Aripiprazole versus other atypical antipsychotics for schizophrenia.Cochrane Database Syst Rev. 2013 Feb 28CD
In most western industrialised countries, second generation (atypical) antipsychotics are recommended as first line drug treatments for people with schizophrenia. In this review we specifically examine how the efficacy and tolerability of one such agent - aripiprazole - differs from that of other comparable second generation antipsychotics.
To evaluate the effects of aripiprazole compared with other atypical antipsychotics for people with schizophrenia and schizophrenia-like psychoses.
We searched the Cochrane Schizophrenia Group Trials Register (November 2011), inspected references of all identified studies for further trials, and contacted relevant pharmaceutical companies, drug approval agencies and authors of trials for additional information.
We included all randomised clinical trials (RCTs) comparing aripiprazole (oral) with oral and parenteral forms of amisulpride, clozapine, olanzapine, quetiapine, risperidone, sertindole, ziprasidone or zotepine for people with schizophrenia or schizophrenia-like psychoses.
DATA COLLECTION AND ANALYSIS
We extracted data independently. For dichotomous data we calculated risk ratios (RR) and their 95% confidence intervals (CI) on an intention-to-treat basis based on a random-effects model. Where possible, we calculated illustrative comparative risks for primary outcomes. For continuous data, we calculated mean differences (MD), again based on a random-effects model. We assessed risk of bias for each included study.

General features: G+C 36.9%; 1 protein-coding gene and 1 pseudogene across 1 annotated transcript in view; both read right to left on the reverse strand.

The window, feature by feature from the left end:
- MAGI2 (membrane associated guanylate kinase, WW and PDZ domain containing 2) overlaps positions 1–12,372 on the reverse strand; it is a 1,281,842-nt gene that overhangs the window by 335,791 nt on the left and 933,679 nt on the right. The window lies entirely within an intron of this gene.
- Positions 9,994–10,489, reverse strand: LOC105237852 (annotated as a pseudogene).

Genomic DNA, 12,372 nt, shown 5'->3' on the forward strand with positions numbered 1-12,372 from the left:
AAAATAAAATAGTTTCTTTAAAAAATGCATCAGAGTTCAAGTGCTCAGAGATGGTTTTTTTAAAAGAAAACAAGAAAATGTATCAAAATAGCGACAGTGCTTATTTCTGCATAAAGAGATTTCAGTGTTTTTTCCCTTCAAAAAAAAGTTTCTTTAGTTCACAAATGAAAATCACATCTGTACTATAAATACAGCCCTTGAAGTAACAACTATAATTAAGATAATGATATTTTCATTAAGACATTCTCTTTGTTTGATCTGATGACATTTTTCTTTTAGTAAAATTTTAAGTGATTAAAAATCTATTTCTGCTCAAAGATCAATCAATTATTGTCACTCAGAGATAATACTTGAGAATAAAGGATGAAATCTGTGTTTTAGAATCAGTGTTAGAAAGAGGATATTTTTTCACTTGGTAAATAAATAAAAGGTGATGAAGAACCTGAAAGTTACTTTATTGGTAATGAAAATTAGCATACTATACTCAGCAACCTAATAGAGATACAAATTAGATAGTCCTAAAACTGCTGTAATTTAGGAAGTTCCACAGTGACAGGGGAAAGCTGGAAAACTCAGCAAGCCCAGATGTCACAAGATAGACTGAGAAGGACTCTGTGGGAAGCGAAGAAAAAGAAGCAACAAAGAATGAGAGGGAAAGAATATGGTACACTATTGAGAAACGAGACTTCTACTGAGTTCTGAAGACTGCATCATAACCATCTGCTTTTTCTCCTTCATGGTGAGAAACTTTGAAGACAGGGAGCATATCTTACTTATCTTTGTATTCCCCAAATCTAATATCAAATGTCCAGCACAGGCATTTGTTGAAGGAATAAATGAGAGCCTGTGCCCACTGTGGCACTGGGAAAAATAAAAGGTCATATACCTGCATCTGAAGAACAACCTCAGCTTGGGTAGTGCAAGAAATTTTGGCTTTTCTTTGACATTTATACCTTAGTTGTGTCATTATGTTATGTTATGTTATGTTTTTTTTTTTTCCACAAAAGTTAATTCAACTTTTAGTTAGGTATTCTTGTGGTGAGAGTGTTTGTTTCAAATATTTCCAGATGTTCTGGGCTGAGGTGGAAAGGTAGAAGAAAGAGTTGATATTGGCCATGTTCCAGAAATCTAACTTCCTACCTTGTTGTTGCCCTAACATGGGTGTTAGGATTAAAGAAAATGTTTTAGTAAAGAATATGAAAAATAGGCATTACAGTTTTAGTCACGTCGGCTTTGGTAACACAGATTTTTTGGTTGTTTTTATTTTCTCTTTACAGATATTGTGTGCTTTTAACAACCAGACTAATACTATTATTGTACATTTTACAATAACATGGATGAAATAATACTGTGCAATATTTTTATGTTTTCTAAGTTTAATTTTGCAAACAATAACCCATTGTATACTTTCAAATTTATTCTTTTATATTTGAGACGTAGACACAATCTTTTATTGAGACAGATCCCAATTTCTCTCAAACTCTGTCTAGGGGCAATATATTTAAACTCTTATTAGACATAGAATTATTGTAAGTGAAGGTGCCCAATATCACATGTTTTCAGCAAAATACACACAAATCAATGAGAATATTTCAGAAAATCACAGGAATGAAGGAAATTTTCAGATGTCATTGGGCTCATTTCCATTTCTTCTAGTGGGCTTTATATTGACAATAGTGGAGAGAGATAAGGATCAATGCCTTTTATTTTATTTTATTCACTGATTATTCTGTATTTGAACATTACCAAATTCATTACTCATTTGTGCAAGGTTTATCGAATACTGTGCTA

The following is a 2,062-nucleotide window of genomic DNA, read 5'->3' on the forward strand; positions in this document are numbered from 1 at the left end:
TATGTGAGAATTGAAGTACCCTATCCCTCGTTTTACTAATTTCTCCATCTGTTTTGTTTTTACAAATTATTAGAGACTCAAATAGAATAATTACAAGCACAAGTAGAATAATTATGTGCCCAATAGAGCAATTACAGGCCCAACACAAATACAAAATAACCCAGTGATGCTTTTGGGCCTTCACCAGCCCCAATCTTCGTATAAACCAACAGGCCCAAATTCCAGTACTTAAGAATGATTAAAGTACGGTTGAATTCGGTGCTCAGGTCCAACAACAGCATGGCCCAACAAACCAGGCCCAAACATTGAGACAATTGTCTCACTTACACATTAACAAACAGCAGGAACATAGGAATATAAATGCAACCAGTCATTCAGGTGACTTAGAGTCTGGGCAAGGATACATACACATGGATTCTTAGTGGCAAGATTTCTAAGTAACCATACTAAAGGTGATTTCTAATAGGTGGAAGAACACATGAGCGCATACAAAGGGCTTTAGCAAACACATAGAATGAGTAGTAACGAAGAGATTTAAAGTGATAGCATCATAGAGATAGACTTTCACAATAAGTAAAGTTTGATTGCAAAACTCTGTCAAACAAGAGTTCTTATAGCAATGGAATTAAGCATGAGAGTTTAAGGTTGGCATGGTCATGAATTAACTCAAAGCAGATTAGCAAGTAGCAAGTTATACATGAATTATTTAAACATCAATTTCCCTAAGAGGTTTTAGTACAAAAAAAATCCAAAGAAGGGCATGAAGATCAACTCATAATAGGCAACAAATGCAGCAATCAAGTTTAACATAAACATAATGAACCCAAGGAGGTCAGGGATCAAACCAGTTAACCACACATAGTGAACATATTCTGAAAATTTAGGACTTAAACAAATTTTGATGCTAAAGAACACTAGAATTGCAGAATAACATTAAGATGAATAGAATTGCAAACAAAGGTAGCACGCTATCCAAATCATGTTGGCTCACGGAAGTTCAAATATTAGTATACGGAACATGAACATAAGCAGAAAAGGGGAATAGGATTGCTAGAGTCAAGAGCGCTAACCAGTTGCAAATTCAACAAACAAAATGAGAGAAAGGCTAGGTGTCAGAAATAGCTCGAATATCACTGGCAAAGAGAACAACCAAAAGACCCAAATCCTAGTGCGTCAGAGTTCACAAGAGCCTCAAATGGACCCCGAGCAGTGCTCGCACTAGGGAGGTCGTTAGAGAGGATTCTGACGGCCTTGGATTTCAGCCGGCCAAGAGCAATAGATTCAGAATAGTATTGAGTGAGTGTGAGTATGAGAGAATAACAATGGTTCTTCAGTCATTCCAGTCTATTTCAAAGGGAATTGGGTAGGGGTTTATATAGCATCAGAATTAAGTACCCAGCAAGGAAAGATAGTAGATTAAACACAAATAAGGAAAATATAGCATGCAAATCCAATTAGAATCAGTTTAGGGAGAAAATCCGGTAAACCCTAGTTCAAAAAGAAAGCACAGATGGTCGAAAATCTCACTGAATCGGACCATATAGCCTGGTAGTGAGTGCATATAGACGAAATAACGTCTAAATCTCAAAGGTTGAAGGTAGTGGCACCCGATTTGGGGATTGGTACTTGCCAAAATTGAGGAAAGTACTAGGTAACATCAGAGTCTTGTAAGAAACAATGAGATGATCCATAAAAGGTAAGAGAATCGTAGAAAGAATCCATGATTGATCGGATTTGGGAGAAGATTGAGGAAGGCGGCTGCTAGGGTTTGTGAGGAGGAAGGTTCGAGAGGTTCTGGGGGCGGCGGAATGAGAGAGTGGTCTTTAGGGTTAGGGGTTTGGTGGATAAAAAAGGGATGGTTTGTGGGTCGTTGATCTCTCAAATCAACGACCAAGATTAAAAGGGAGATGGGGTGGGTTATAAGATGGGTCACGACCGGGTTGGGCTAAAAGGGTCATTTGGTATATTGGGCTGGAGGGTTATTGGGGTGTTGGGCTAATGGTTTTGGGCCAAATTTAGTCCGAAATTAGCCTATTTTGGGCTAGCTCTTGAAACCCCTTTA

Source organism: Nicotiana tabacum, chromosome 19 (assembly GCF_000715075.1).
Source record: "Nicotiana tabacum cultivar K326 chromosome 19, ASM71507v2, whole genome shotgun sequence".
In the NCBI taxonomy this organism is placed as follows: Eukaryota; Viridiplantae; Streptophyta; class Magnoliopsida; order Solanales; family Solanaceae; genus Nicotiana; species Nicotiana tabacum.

We included 12 trials involving 6389 patients. Aripiprazole was compared to olanzapine, risperidone and ziprasidone. All trials were sponsored by an interested drug manufacturer. The overall number of participants leaving studies early was 30% to 40%, limiting validity (no differences between groups).When compared with olanzapine no differences were apparent for global state (no clinically important change: n = 703, 1 RCT, RR short-term 1.00 95% CI 0.81 to 1.22; n = 317, 1 RCT, RR medium-term 1.08 95% CI 0.95 to 1.22) but mental state tended to favour olanzapine (n = 1360, 3 RCTs, MD total Positive and Negative Syndrome Scale (PANSS) 4.68 95% CI 2.21 to 7.16). There was no significant difference in extrapyramidal symptoms (n = 529, 2 RCTs, RR 0.99 95% CI 0.62 to 1.59) but fewer in the aripiprazole group had increased cholesterol levels (n = 223, 1 RCT, RR 0.32 95% CI 0.19 to 0.54) or weight gain of 7% or more of total body weight (n = 1095, 3 RCTs, RR 0.39 95% CI 0.28 to 0.54).When compared with risperidone, aripiprazole showed no advantage in terms of global state (n = 384, 2 RCTs, RR no important improvement 1.14 95% CI 0.81 to 1.60) or mental state (n = 372, 2 RCTs, MD total PANSS 1.50 95% CI -2.96 to 5.96).One study compared aripiprazole with ziprasidone (n = 247) and both the groups reported similar change in the global state (n = 247, 1 RCT, MD average change in Clinical Global Impression-Severity (CGI-S) score -0.03 95% CI -0.28 to 0.22) and mental state (n = 247, 1 RCT, MD change PANSS -3.00 95% CI -7.29 to 1.29).When compared with any one of several new generation antipsychotic drugs the aripiprazole group showed improvement in global state in energy (n = 523, 1 RCT, RR 0.69 95% CI 0.56 to 0.84), mood (n = 523, 1 RCT, RR 0.77 95% CI 0.65 to 0.92), negative symptoms (n = 523, 1 RCT, RR 0.82 95% CI 0.68 to 0.99), somnolence (n = 523, 1 RCT, RR 0.80 95% CI 0.69 to 0.93) and weight gain (n = 523, 1 RCT, RR 0.84 95% CI 0.76 to 0.94). Significantly more people given aripiprazole reported symptoms of nausea (n = 2881, 3 RCTs, RR 3.13 95% CI 2.12 to 4.61) but weight gain (7% or more of total body weight) was less common in people allocated aripiprazole (n = 330, 1 RCT, RR 0.35 95% CI 0.19 to 0.64). Aripiprazole may have value in aggression but data are limited. This will be the focus of another review.